Detective Peter Decker of the LAPD is stunned when he gets the report. Someone has shattered the sanctuary of a remote yeshiva community in the California hills with an unimaginable crime. One of the women was brutally raped as she returned from the mikvah, the bathhouse where the cleansing ritual is performed.
The crime was called in by Rina Lazarus, and Decker is relieved to discover that she is a calm and intelligent witness. She is also the only one in the sheltered community willing to speak of this unspeakable violation. As Rina tries to steer Decker through the maze of religious laws the two grow closer. But before they get to the bottom of this horrendous crime, revelations come to light that are so shocking that they threaten to come between the hard-nosed cop and the deeply religious woman with whom he has become irrevocably linked.
Baptist big cop Peter Decker is reduced to jelly by tiny Jewish jewel Rina Lazarus, mistress of a ritual bathhouse in Los Angeles, on whose grounds a rape, which Decker is investigating, has just taken place. When she's not scrubbing out the mikvah, Rina, widowed mother of two sons, teaches math at the yeshiva, where several of those suspected of the rape and later of a particularly hideous murder either teach or study the Torah. Despite detective Decker's instant bedazzlement, however, Rina's orthodox charms and pious invocations to the deity are pretty subfusc; the entire cast is so jejune that the reader doesn't give a rap whodunit. Thus, the principle of the murder mystery genre is violated, the more seriously by the author's ambiguity as to whether she is writing a romance, a homily on the practices and virtues of observant Judaism or a detective novel.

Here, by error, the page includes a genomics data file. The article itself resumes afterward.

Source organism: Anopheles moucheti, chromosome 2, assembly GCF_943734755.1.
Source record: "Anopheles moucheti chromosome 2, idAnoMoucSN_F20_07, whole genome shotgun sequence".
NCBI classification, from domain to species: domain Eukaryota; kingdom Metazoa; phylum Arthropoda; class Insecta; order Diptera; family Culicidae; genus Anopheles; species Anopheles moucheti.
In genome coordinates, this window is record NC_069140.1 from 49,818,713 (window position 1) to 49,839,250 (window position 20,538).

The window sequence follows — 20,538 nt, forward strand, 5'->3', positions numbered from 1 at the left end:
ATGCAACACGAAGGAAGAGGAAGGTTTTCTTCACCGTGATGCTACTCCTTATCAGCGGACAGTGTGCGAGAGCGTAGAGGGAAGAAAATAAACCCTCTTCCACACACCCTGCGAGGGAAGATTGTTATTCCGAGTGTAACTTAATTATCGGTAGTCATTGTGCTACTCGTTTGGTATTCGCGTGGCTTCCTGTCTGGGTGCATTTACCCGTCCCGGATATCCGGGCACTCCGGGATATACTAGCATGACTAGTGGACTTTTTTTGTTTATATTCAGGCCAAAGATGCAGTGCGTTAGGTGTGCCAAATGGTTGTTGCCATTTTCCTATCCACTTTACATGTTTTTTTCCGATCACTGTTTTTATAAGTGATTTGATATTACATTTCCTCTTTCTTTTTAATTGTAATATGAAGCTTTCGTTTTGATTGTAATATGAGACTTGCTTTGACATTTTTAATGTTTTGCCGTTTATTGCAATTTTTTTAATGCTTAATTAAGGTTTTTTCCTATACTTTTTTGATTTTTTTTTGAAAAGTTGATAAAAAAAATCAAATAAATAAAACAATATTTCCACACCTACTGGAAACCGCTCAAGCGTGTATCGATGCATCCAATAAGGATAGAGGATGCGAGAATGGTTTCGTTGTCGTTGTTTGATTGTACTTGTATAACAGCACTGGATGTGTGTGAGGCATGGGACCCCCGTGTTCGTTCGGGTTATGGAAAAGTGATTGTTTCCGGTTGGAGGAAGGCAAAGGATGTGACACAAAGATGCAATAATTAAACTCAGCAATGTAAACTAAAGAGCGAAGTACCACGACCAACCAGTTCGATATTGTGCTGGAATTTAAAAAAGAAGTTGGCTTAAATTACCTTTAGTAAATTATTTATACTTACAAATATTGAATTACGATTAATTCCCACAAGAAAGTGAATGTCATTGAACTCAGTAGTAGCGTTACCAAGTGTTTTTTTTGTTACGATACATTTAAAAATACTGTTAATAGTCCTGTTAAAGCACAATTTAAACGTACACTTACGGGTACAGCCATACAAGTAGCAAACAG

Customer ReviewsSee All
Really good book. Kept me interested until the end. It was interesting to learn more about the Jewish culture as well.